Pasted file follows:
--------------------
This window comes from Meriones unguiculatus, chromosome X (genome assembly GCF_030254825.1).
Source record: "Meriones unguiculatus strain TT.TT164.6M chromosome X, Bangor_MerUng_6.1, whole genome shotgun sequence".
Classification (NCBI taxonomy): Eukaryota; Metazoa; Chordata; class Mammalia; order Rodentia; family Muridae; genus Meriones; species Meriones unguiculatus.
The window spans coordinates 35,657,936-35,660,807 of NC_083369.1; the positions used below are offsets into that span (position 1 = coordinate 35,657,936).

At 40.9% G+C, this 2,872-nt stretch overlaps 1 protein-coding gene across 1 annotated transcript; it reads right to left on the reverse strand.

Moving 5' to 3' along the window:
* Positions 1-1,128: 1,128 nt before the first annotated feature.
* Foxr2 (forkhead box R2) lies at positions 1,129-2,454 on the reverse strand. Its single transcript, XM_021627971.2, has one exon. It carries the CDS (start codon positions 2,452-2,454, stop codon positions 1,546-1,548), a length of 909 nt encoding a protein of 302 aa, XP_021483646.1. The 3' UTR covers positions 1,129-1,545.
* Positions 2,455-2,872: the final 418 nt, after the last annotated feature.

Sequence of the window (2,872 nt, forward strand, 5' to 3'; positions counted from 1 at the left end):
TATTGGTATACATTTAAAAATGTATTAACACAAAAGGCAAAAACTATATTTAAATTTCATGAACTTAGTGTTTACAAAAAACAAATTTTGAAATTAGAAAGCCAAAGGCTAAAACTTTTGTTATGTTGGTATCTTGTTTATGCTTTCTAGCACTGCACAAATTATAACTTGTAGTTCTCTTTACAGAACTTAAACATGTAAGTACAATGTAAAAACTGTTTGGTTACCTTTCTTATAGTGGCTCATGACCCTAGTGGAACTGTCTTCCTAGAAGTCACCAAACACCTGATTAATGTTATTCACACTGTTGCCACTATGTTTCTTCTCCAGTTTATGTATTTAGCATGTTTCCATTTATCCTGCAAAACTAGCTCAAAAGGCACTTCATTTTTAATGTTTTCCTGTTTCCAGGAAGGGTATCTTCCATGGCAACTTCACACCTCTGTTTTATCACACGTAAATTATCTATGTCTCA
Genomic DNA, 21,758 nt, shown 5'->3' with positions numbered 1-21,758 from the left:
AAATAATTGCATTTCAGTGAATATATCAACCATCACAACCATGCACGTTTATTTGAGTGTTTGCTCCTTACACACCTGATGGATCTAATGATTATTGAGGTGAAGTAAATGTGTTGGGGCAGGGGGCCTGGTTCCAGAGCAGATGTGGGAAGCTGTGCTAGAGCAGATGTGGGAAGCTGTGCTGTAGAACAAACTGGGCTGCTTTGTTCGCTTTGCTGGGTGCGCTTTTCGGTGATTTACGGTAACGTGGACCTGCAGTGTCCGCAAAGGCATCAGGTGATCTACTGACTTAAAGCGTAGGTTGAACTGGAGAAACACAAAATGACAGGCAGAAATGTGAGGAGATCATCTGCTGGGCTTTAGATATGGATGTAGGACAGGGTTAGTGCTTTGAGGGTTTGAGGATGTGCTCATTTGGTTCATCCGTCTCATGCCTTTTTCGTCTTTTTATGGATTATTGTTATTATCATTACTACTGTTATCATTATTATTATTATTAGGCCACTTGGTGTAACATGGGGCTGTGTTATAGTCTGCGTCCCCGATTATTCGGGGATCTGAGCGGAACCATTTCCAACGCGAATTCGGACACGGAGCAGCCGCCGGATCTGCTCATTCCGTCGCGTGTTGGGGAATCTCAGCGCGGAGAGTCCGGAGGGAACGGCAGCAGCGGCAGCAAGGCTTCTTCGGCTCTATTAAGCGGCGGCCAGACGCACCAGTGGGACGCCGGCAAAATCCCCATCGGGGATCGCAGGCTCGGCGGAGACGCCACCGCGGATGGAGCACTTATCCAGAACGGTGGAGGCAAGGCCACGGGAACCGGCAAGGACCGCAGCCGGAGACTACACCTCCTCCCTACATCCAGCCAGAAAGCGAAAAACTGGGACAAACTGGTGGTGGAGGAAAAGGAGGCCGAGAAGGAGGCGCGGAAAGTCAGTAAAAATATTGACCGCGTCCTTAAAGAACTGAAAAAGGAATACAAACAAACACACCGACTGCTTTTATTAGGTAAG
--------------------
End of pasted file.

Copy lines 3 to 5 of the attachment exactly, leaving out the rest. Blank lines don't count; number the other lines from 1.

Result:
Classification (NCBI taxonomy): Eukaryota; Metazoa; Chordata; class Mammalia; order Rodentia; family Muridae; genus Meriones; species Meriones unguiculatus.
The window spans coordinates 35,657,936-35,660,807 of NC_083369.1; the positions used below are offsets into that span (position 1 = coordinate 35,657,936).

At 40.9% G+C, this 2,872-nt stretch overlaps 1 protein-coding gene across 1 annotated transcript; it reads right to left on the reverse strand.